And when you make it through that whole first year of working, and you look back at how hard it was and how you figured it all out, you will be proud of yourself. That alone is a huge accomplishment.

And maybe, when Posey is two, and you are still wondering if you working is working for her, she will wake up one Saturday morning, like Nora did this past weekend, and say, “I’m ready for school!”


Filed under daycare, fears, going back to work, worries

Don’t Eat Nora, Birdie!

When she first was learning to talk, Nora was in love with animals of all kinds and sizes. She memorized her animal sounds at lightening speed and would smile with her whole body when in the presence of cats and dogs. Our pet free house didn’t offer her much in terms of animal-life, but I supplied her with many animal books and puzzles to help fuel her passion.

Perhaps we haven’t taken her to see enough real live animals lately to assure her that these creatures are just as exciting and playful and fun as she had originally imagined them to be. Our latest trip to a friend’s house where multiple cats and dogs reside didn’t go nearly as well as it had this summer when we’d purposely go visit for her to pet and play. This time she screamed her first really, truly terrified screams and held onto my shirt with an iron grip. The cats hid and the dog was relegated to the back yard.

Since that night Nora greets most animals by asking them to not eat her. “Don’t eat Nora, doggy.” “Don’t eat Nora, kitty.” “Don’t eat Nora, birdie.” I don’t know where exactly she picked up this idea that animals are going to eat her, but it clearly is something she fears.

Tonight in the bath Nora requested that her artisitic father create a big flying birdie for her on the side of the tub using the brown bath crayon. Ken took this perhaps a bit too far and drew her a “bird of prey.”

“Caw, Caw,” Ken said, taking his long arm and flying it out to his side. He pretended to be the loudly cawing bird and grabbed Nora’s head with his palm. I think he thought it was funny, not thinking of her paranoia of being eaten by normal house cats and small robins in the back yard. I reminded him of her fear, trying to get him to stop; he did it again, trying to get Nora and I to laugh. And like most things I worry about, things I think will scare Nora, Ken is usually right that they won’t. She laughed and wanted more.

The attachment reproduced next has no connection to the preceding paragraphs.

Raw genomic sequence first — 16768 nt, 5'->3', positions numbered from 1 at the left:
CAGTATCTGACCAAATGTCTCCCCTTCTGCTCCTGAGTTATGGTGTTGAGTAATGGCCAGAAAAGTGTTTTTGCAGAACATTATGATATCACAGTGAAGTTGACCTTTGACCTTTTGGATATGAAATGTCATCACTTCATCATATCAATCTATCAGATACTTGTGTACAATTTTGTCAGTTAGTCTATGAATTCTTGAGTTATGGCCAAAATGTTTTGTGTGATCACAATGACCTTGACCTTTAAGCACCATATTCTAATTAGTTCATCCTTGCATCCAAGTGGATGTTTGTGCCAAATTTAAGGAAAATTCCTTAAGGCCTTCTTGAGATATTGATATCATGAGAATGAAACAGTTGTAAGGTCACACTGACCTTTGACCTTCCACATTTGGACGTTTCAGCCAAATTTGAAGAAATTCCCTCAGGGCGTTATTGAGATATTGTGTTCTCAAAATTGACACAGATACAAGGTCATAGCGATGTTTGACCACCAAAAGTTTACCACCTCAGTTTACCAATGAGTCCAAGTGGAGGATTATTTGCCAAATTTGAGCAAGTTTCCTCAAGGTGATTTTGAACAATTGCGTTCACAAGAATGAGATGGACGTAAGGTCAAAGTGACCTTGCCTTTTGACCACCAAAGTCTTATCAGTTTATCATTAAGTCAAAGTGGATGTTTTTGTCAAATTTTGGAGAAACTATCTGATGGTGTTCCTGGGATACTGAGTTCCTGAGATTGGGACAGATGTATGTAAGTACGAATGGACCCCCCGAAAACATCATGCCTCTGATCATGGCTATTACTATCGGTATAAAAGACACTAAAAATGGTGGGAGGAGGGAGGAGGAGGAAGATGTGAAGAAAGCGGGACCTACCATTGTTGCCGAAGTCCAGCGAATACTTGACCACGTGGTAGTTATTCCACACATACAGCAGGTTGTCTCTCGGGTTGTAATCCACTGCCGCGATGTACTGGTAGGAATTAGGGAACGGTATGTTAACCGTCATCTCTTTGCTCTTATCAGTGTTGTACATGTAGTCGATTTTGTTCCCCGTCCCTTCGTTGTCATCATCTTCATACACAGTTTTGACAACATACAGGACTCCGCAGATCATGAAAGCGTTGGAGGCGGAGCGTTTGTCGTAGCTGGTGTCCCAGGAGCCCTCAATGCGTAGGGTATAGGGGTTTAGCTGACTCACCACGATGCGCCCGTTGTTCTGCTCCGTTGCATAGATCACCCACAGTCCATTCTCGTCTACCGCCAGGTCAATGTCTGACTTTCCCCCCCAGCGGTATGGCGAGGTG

And then he told her to watch all the water going down the drain.

If she wakes up screaming tonight, after dreaming of birds of prey and being sucked down a drain, you can bet he’ll be the one getting up with her.

Leave a comment

Filed under bath, fears, routine with toddler


Apparently there’s a bath monster in our house now as well. A very unexpected monster, I must say, since ever since Nora grew out of the newborn phase, she has been a huge bath fan.

Last Saturday when my parents were babysitting, Nora pooped in the bath. This wasn’t a first. She had done it to Ken and I at least a few times; she did it to her Nana in DC in July; she had actually done it just a week earlier when my parents were giving her a bath. Like the vomit, the poop in the tub isn’t a family favorite, and so when Nora looked a bit like she was readying herself for poop the next night, Sunday, I told Ken I thought she was going to poop, we whisked her out of the tub and sat her promptly on her new toilet seat. I guess that wasn’t the smartest parental move, since now apparently there’s a monster called “poop” in that tub.

I had just gotten Nora a new training toilet seat last weekend. She has started to tell one of us every time she poops or pees and then takes us to change her diaper. This, to me, seemed like a sign that we should at least start trying to introduce the idea of the potty. And when I brought the new seat home, Nora was eager to jump on, clothed, and even grabbed toilet paper and wiped herself in all the correct places. (I guess my lack of privacy in the bathroom has taught her something at least…)

Back to the bath – every night since last Sunday – so a whole week now – Nora has cried at even the mention of it being bath-time. She used to take off running to be caught – part of an elaborate entertaining routine that used to encompass bath-time. Once forced into the water, she now whimpers, but ismostly ok while the water is running. She used to play and laugh and sing. And she was starting to do this adorable thing where she had Ken hold her while she floated on her back, super relaxed and happy. Now, the second the bath water stops flowing, she starts crying to get out and says, “Poop! Poop!” over and over. We try to tell her it’s ok, that if she poops it’s not a big deal, she can pee if she needs to (which she usually does). But nothing works and we end up just taking her out and having to calm her down before she’ll settle for bed. She clearly is afraid of pooping in the tub.

Tonight we tried giving her a bath in our bathroom, trying to divert attention away from any incidental memory she has of the poop and the training toilet. She wasn’t easily tricked. We kept asking her to sit down (she hasn’t sat in the tub for a week now) and telling her she was in the “special tub.” And I distracted her with the top of my mousse container and travel size shampoo bottles. She was so distracted that when she reached down to get the shampoo, her butt touched the water, and down she sat. And then she looked at us and said, “Uh oh, Nora.”

But then we had to suggest it was time to get out, she wanted to stay in and keep playing. So maybe the monster’s moving out?

Leave a comment

Filed under bath, fears, poop